Re: HTML+ and printed booksDave_Raggett <firstname.lastname@example.org>
From: Dave_Raggett <email@example.com>
Subject: Re: HTML+ and printed books
Date: Wed, 19 May 93 13:46:03 BST
Mailer: Elm [revision: 22.214.171.124]
>> The obvious structuring element corresponds to the contents list, e.g.
>> <A HREF ="doc1.html">Introduction to home brewing</A>
>> <A HREF ="doc2.html">Equipment Needed</A>
>> <A HREF ="doc1.html">The basic skills</A>
>> <A HREF ="doc1.html">Popular recipes</A>
> Would these be top level headings? I think a level indication is
> appropriate in this case, so instead you'd have entries like:
> <A HREF ="doc1.html"><H1>Introduction to home brewing</H1></A>
No, it would be an abuse of the concept of what a header is. To specify
the level of each entry you really need another mechanism.
(By the way your example is bad practice - the header tags
should include the anchor element - not the other way round)
I have been studying fiction, reference books, various types of technical
documentation, magazines and newspapers to get a deeper understanding of
what presentation independent markup is needed. It now seems to me that
A more explicit mechanism is needed which includes tags for chapters,
sections, and subsections etc. The analysis looks really encouraging and
I am working out how to fit it into the DTD.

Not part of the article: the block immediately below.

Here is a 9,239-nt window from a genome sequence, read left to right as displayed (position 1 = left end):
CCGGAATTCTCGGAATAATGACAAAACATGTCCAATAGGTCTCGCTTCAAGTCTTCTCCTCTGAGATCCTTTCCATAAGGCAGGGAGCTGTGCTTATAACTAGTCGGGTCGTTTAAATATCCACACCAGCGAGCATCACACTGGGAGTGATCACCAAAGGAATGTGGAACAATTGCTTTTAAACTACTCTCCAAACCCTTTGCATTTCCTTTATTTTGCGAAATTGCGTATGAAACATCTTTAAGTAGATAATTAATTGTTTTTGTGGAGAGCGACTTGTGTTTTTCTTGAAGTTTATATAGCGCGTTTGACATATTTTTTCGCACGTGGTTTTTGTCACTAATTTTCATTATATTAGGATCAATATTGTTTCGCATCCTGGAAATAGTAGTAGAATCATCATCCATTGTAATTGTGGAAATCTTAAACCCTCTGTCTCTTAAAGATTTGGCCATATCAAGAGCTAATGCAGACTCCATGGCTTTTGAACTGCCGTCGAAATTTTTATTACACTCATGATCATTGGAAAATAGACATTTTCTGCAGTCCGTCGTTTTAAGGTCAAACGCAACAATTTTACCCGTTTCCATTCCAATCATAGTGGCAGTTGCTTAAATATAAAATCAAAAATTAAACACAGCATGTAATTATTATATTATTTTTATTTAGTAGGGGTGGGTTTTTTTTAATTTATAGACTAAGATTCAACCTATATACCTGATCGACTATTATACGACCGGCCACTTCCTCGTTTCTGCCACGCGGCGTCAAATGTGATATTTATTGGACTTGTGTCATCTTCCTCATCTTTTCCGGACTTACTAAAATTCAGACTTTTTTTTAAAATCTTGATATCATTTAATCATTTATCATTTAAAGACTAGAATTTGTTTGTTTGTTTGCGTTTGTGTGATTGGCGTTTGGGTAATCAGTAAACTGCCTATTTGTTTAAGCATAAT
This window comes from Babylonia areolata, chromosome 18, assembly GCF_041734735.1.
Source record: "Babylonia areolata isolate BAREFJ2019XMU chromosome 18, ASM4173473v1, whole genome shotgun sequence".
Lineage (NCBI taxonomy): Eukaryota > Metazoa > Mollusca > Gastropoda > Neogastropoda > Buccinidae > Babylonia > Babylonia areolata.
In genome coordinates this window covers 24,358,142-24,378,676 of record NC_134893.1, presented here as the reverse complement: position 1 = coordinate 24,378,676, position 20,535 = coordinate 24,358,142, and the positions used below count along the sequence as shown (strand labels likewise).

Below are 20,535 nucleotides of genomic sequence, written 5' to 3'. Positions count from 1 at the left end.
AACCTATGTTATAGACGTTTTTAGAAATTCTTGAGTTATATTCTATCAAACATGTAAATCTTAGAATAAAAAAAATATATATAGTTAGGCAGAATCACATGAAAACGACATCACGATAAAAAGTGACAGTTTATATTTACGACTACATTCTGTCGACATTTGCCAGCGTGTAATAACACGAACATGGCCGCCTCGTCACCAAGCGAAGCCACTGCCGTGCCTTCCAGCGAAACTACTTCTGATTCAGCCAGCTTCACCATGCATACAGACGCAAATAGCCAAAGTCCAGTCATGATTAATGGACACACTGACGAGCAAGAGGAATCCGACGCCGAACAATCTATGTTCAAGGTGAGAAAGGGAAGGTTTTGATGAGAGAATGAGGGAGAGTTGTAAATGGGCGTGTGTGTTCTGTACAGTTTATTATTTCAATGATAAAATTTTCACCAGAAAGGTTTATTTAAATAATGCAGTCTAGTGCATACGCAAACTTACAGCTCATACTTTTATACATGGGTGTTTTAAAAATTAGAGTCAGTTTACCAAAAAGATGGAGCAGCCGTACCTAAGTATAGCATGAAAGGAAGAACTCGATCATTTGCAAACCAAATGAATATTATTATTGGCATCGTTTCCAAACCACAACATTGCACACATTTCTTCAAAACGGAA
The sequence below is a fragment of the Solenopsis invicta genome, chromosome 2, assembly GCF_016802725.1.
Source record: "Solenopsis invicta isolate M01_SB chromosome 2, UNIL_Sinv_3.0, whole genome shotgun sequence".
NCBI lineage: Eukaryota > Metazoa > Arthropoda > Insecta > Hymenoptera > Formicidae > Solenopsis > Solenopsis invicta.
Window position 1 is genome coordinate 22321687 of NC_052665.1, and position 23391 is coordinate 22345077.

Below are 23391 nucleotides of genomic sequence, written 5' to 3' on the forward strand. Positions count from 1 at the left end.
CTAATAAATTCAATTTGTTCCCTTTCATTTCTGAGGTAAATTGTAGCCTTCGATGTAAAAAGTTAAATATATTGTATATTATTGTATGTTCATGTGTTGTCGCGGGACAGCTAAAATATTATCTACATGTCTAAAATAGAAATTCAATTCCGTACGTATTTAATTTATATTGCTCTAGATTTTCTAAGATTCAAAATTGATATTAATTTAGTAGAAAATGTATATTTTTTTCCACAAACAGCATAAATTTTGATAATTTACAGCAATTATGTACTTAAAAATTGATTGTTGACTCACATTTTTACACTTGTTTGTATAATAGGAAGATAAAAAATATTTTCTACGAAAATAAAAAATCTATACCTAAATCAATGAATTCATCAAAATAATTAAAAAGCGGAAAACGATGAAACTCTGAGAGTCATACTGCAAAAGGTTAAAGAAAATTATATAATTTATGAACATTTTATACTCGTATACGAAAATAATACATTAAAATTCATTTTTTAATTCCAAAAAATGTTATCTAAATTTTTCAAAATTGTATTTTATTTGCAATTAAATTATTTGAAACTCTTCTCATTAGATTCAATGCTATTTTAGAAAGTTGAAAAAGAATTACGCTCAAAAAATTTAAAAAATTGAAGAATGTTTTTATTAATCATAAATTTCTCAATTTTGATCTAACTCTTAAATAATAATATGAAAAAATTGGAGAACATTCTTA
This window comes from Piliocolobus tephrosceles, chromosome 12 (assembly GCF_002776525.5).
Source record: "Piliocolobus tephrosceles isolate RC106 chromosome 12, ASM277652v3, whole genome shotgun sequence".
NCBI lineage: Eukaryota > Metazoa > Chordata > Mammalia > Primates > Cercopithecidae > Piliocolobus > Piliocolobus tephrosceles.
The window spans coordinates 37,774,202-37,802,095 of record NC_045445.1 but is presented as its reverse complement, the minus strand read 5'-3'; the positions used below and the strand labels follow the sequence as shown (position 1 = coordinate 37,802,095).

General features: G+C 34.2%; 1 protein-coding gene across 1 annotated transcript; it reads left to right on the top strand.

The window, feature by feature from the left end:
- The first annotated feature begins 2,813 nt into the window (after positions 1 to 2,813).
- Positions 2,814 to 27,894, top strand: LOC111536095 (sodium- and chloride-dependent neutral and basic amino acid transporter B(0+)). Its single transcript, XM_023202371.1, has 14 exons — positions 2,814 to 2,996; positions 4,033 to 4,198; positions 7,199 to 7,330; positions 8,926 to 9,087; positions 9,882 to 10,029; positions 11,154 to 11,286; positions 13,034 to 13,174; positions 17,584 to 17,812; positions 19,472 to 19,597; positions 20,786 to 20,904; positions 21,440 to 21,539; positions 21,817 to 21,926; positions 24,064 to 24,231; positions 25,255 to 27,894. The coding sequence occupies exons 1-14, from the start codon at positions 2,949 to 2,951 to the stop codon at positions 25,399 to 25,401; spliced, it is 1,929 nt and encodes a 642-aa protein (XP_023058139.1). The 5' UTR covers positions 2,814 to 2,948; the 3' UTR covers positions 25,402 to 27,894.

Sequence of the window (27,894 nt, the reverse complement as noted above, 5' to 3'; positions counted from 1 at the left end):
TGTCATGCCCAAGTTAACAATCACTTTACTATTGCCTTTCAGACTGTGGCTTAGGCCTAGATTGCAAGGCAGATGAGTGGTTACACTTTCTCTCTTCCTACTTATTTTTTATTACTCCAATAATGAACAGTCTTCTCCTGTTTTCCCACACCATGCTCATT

> While this make sense in a printed world where each chapter (node) only
> appears in one book (for the most part), it doesn't make sense in the
> hypertext world where a node can potentially occur in as many books as
> people can dream up. It would be up to the browser software to keep track
> of the current book or books that you're browsing through. The model would
> be that an on-line book is just another "view" into the information space.
> I think that this is a powerful and useful notion.
I remember discussing this point with Tim Berners Lee in a trip to CERN last
year. Users will want to exploit the table of contents view and the ability
to print out collected chunks from arbitary points. This suggests the need
to define links from the currently viewed document to such elements.
Hypertext links from outside into particular sections of an on-line book
are normally consistent with the notion of following references between
books - it doesn't change what the user expects to get printed. It is only
in the case where you have books which "borrow" sections from other books
that the trouble occurs.
Reconciling these two models can be achieved by:
a) normal links don't change the "standard" association between
a retrievable chunk and an on-line book/magazine/newspaper etc.
as defined by <LINK REL="CONTENTS" HREF="contents.html">
b) links which have the effect of borrowing sections from other
books are special and override the "standard" association.
These special links could be designated by the REL attribute in the <A> tag.
e.g. <a rel="borrow" href="http://foo/bar">A borrowed section</A>
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Bristol, England firstname.lastname@example.org